Can contact lenses be worn in the workplace? This question is a constant in many workplaces and has been a point of contention for at least forty years since contact lens use became more widespread.

It is an urban legend that during arc welding or in the presence of IR or UV radiation that contact lenses can become "fused" to the eyes. Stories of workers having vision impaired by dust in the eye while wearing contact lenses with full face respirators under IDLH conditions created fear. Unfortunately, such sensationalized reports have contributed to the development of some inappropriate safety policies prohibiting the general use of contact lenses in industry.

So, does contact lens use create an unmanageable risk to workers? Can contact lenses be safely worn in the workplace? Let’s explore the issue.

Contact Lenses – Benefits and Potential Issues

Contact lenses may be an employee’s preference because of perceived aesthetics, an increased visual field, decreased glare, reflection and fogging associated with regular corrective eyeglasses. Contact lenses also offer the benefit of simply not being an interference in the workplace operations and with other required personal protective equipment.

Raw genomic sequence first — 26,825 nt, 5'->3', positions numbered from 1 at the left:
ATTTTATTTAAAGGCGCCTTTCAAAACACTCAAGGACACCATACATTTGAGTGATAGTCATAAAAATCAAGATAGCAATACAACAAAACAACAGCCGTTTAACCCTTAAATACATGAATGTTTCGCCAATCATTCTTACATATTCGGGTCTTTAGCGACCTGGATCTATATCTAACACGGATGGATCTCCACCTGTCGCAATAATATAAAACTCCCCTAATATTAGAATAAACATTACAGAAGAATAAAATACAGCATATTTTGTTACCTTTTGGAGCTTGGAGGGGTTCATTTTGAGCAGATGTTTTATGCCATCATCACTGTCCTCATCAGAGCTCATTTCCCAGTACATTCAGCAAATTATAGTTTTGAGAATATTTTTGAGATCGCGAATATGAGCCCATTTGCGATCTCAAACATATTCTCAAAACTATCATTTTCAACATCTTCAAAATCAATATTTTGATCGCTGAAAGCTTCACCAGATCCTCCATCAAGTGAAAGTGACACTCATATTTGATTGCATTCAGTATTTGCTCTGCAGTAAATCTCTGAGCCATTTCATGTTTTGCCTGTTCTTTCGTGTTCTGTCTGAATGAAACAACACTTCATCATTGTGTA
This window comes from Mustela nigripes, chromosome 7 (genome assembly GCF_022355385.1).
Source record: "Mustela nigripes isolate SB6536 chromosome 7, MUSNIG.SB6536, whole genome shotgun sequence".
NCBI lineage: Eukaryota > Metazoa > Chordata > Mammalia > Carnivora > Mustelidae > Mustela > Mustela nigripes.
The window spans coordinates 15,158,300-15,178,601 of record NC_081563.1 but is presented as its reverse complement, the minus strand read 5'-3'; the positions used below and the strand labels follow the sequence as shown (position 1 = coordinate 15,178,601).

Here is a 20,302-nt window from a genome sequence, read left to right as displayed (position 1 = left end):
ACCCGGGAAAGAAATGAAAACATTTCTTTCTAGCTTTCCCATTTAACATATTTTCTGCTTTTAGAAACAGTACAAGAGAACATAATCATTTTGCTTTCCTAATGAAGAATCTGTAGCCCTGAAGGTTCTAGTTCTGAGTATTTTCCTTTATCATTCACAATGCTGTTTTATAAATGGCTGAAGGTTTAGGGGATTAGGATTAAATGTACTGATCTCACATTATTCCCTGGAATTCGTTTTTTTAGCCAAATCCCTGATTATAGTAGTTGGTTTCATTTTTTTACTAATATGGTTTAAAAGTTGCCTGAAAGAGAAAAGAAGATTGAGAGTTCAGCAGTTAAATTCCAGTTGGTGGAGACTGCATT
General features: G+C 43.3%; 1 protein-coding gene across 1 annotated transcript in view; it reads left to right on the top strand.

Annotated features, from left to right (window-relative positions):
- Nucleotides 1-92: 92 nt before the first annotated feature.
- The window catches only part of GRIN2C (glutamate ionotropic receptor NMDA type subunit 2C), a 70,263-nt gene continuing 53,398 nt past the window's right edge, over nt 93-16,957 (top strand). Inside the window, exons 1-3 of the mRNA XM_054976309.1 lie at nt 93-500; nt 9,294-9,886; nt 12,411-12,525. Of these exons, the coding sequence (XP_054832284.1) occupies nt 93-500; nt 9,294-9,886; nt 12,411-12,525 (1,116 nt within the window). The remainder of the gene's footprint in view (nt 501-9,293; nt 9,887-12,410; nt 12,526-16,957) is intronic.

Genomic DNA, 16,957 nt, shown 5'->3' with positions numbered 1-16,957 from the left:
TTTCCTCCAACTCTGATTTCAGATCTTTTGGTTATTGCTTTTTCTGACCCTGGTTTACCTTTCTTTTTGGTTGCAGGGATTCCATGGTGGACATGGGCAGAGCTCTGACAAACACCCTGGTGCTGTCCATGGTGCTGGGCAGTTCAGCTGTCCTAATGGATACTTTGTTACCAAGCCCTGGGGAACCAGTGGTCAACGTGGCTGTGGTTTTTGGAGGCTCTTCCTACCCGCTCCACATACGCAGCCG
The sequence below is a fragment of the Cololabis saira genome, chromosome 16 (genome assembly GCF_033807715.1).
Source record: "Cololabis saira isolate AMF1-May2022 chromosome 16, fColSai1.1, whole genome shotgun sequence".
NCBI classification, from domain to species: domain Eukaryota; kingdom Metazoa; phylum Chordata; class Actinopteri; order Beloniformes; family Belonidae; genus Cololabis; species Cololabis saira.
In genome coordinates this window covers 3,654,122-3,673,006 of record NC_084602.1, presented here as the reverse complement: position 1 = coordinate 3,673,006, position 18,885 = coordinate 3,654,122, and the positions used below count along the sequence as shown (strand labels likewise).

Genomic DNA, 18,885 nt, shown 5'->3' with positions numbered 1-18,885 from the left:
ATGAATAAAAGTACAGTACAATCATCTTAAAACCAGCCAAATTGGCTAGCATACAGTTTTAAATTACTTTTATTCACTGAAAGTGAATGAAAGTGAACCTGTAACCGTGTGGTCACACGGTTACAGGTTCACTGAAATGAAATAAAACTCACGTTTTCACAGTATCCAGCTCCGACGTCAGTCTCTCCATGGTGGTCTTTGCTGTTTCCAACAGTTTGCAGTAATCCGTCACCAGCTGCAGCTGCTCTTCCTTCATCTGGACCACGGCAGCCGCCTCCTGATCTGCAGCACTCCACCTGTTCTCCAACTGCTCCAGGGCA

To be clear, contact lenses are not a replacement for safety eyewear. Contact lenses do not provide any real protection from dust, dirt, flying debris, and other projectiles created when work operations involve cutting, hammering, crushing, and other operations that may generate particulate. Eye or face protection has to be worn when workers could be exposed to flying objects or particles and debris, splashing liquids, molten metal and fume, and UV, Visible and IR radiation. The safety eyewear selected needs to be able to perform whether contact lenses are being worn or not.